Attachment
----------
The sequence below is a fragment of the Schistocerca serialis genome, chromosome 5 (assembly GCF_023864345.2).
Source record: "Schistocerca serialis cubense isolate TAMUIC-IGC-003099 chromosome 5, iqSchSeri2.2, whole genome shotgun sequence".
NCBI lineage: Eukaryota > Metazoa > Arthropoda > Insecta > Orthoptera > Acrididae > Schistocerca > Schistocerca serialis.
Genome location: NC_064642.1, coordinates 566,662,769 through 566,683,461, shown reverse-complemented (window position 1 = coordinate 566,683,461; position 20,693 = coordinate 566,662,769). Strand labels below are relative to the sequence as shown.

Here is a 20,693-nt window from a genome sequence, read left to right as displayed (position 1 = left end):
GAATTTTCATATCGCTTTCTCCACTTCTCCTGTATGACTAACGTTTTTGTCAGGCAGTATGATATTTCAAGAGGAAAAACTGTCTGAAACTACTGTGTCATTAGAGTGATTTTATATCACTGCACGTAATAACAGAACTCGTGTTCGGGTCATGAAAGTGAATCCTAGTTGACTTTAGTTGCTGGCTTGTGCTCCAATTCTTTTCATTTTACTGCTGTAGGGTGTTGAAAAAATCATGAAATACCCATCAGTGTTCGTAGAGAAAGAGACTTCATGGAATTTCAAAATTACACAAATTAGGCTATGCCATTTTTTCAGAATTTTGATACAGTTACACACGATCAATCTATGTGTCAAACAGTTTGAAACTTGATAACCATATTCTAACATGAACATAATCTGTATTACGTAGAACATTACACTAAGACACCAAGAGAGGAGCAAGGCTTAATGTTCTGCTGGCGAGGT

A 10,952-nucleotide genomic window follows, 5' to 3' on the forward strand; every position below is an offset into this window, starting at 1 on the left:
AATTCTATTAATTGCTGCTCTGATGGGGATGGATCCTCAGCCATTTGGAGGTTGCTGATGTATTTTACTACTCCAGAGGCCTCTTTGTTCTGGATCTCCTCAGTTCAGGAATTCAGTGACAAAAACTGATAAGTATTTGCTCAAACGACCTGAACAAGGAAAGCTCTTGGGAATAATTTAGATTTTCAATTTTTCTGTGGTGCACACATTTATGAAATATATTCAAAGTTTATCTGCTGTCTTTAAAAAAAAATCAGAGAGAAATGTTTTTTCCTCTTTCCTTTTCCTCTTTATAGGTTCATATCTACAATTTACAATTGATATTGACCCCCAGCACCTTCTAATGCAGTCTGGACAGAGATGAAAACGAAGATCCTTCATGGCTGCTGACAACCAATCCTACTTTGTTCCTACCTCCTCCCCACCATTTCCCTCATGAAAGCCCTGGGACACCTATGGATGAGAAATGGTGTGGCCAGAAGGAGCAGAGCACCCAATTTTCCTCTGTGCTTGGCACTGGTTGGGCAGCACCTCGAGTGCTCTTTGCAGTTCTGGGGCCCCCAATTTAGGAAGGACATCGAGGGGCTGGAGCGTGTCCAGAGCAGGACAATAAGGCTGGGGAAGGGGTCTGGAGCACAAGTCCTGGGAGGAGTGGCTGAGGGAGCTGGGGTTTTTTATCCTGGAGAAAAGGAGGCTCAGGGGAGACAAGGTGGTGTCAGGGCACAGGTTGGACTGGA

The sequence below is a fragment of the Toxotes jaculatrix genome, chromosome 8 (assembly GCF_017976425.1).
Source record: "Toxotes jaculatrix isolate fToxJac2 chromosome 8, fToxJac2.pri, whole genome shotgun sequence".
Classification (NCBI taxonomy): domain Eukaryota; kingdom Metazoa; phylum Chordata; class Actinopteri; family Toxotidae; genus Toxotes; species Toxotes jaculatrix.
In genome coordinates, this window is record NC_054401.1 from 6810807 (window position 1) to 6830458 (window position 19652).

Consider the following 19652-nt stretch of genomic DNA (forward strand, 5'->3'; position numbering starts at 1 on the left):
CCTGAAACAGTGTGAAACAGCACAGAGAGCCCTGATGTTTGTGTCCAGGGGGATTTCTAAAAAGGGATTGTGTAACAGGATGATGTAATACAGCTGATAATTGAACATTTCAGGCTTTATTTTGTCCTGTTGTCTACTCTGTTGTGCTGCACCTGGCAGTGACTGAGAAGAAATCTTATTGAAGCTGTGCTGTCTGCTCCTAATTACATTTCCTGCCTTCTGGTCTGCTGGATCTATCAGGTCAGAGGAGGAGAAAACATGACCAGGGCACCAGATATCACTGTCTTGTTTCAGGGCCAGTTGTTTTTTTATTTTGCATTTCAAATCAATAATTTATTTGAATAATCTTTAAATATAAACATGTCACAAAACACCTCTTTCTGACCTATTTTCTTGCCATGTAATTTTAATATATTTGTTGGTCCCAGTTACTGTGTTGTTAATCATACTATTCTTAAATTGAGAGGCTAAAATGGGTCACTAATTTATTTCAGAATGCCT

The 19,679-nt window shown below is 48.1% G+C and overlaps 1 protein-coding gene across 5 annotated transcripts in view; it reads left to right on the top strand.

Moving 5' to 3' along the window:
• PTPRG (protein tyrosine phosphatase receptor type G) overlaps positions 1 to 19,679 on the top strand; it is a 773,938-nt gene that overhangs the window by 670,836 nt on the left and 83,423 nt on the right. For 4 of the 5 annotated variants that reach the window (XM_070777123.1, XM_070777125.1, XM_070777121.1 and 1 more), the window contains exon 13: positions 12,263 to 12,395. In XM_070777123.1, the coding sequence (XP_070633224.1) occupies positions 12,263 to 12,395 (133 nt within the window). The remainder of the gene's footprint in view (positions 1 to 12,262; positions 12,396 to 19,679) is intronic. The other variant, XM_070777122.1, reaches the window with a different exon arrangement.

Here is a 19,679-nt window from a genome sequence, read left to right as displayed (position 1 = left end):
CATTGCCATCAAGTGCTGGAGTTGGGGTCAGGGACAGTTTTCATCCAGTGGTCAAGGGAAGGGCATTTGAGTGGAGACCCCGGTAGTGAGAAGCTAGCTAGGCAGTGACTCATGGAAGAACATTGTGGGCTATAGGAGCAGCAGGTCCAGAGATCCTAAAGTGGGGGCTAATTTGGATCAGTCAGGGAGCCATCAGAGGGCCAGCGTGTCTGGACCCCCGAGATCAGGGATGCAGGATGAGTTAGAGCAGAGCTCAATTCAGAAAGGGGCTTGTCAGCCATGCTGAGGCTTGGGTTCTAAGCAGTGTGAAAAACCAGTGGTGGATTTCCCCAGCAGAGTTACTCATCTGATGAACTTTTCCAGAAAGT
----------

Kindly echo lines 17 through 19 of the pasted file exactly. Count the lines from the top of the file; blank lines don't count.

• PTPRG (protein tyrosine phosphatase receptor type G) overlaps positions 1 to 19,679 on the top strand; it is a 773,938-nt gene that overhangs the window by 670,836 nt on the left and 83,423 nt on the right. For 4 of the 5 annotated variants that reach the window (XM_070777123.1, XM_070777125.1, XM_070777121.1 and 1 more), the window contains exon 13: positions 12,263 to 12,395. In XM_070777123.1, the coding sequence (XP_070633224.1) occupies positions 12,263 to 12,395 (133 nt within the window). The remainder of the gene's footprint in view (positions 1 to 12,262; positions 12,396 to 19,679) is intronic. The other variant, XM_070777122.1, reaches the window with a different exon arrangement.

Here is a 19,679-nt window from a genome sequence, read left to right as displayed (position 1 = left end):
CATTGCCATCAAGTGCTGGAGTTGGGGTCAGGGACAGTTTTCATCCAGTGGTCAAGGGAAGGGCATTTGAGTGGAGACCCCGGTAGTGAGAAGCTAGCTAGGCAGTGACTCATGGAAGAACATTGTGGGCTATAGGAGCAGCAGGTCCAGAGATCCTAAAGTGGGGGCTAATTTGGATCAGTCAGGGAGCCATCAGAGGGCCAGCGTGTCTGGACCCCCGAGATCAGGGATGCAGGATGAGTTAGAGCAGAGCTCAATTCAGAAAGGGGCTTGTCAGCCATGCTGAGGCTTGGGTTCTAAGCAGTGTGAAAAACCAGTGGTGGATTTCCCCAGCAGAGTTACTCATCTGATGAACTTTTCCAGAAAGT